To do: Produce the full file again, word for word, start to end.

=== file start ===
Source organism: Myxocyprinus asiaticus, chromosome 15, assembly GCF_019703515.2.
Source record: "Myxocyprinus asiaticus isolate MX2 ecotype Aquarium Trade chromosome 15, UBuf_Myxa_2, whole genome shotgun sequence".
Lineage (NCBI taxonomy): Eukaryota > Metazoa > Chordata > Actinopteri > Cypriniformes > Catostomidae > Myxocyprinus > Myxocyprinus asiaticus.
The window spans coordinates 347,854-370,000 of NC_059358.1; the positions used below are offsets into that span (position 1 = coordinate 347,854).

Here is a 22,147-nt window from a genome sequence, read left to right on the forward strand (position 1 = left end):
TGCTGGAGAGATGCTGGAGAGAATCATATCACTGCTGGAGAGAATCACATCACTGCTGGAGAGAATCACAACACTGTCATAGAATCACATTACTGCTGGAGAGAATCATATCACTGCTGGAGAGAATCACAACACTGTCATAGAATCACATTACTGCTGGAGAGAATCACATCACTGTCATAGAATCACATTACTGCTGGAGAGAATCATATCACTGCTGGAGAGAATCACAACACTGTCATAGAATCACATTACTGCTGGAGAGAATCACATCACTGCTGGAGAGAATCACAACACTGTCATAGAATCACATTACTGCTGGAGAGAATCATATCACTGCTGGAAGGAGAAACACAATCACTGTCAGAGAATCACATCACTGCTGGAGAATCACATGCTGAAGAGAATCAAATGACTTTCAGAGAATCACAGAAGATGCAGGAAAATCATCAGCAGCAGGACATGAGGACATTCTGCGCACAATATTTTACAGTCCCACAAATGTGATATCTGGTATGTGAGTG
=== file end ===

Source organism: Myxocyprinus asiaticus, chromosome 15, assembly GCF_019703515.2.
Source record: "Myxocyprinus asiaticus isolate MX2 ecotype Aquarium Trade chromosome 15, UBuf_Myxa_2, whole genome shotgun sequence".
Lineage (NCBI taxonomy): Eukaryota > Metazoa > Chordata > Actinopteri > Cypriniformes > Catostomidae > Myxocyprinus > Myxocyprinus asiaticus.
The window spans coordinates 347,854-370,000 of NC_059358.1; the positions used below are offsets into that span (position 1 = coordinate 347,854).

Here is a 22,147-nt window from a genome sequence, read left to right on the forward strand (position 1 = left end):
TGCTGGAGAGATGCTGGAGAGAATCATATCACTGCTGGAGAGAATCACATCACTGCTGGAGAGAATCACAACACTGTCATAGAATCACATTACTGCTGGAGAGAATCATATCACTGCTGGAGAGAATCACAACACTGTCATAGAATCACATTACTGCTGGAGAGAATCACATCACTGTCATAGAATCACATTACTGCTGGAGAGAATCATATCACTGCTGGAGAGAATCACAACACTGTCATAGAATCACATTACTGCTGGAGAGAATCACATCACTGCTGGAGAGAATCACAACACTGTCATAGAATCACATTACTGCTGGAGAGAATCATATCACTGCTGGAAGGAGAAACACAATCACTGTCAGAGAATCACATCACTGCTGGAGAATCACATGCTGAAGAGAATCAAATGACTTTCAGAGAATCACAGAAGATGCAGGAAAATCATCAGCAGCAGGACATGAGGACATTCTGCGCACAATATTTTACAGTCCCACAAATGTGATATCTGGTATGTGAGTG